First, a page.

On March 26, Assistant Secretary-Indian Affairs Larry Echo Hawk released his final determination in regards to a petition by the Central Band of Cherokee (Petitioner #227) for federal recognition status as an Indian tribe.
Echo Hawk’s final determination found the Lawrenceburg, Tennessee group did not meet the mandatory criteria for acknowledgment under the Code of Federal Regulations according to a Department of the Interior press release.
According to the Band’s website, “the Central Band of Cherokee are the lineal descendants of the Cherokee occupants of the 1806 Congressional Reservation and their families.”
The site goes on to state that the group was recognized by Tennessee in June of 2010 an American Indian Tribe, but it was quickly overturned due to violations of open meeting laws.
According to the release, the main issue revealed at the March 23, ruling and consistent with Echo Hawk’s proposed findings in August of 2010, was that Petitioner #227 “did not demonstrate that its members descend from a historical Indian tribe or historical Indian tribes that combined.”
The petitioner’s claims of descendants was lacking in evidence as its 407 members on its 2007 membership list, showed a group of individuals as a voluntary association that formed around a claim, but did not, have documented Indian ancestry. The group’s emergence in 2000 as the “Cherokees of Lawrence County, TN Sugar Creek Band of the Southeastern Cherokee Confederacy, Inc.,” was the earliest record of them according to the release.
Department of the Interior regulations state it may not acknowledge associations, organizations, corporations, or groups of any character formed in recent times said the press release.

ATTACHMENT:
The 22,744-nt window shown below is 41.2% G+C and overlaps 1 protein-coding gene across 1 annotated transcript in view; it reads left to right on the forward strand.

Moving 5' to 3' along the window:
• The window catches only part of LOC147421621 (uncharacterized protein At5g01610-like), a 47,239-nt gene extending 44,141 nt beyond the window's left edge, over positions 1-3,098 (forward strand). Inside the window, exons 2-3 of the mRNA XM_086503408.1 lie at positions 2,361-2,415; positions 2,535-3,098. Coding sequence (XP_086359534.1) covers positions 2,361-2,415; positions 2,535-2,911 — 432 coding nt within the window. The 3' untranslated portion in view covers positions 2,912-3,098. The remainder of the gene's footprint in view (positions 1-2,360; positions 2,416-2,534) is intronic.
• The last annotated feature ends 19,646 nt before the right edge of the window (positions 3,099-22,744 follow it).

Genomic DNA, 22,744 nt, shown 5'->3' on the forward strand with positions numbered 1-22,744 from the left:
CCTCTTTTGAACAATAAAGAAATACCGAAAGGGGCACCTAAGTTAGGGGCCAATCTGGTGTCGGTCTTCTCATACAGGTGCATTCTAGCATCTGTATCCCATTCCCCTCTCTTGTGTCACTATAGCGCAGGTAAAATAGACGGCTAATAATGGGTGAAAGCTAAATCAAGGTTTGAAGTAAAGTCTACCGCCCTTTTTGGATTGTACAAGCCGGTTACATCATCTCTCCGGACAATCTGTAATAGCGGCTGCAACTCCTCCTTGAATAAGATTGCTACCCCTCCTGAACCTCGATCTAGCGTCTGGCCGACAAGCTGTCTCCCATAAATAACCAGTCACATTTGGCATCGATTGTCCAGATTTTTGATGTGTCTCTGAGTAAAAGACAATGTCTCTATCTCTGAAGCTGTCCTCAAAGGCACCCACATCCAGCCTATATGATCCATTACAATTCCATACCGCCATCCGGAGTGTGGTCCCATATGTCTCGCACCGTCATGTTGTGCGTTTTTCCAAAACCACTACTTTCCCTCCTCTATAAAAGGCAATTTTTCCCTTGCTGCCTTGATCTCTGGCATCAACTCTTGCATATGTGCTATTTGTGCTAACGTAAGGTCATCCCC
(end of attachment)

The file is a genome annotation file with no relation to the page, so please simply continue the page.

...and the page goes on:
In an August 17, 2010 article by Cherokee One Feather the Bureau of Indian Affairs is quoted as stating, “The readily available public records clearly showed the petitioner’s members do not descend from any Cherokee group or any other Indian tribe. The evidence clearly shows the group’s ancestors were consistently identified as non-Indians, primarily ‘White’ settlers coming to Tennessee in the early and mid-1800s from disparate locations. At no time were they identified as Indians or living in an Indian community.”
The group was unable to change the BIA’s opinion since the 2010 announcement, which led to Echo Hawk’s final determination.
Echo Hawk’s final determination will become final and affective “as provided in the regulations 90 days from publication in the Federal Register, unless a request for reconsideration is received by the Interior Board of Indian Appeals under the procedures set forth in Section 83.11 of the regulations within that time,” according to the release.
To view the final determination and Federal Register notice, visit the Office of Federal Acknowledgment section of the Indian Affairs website here.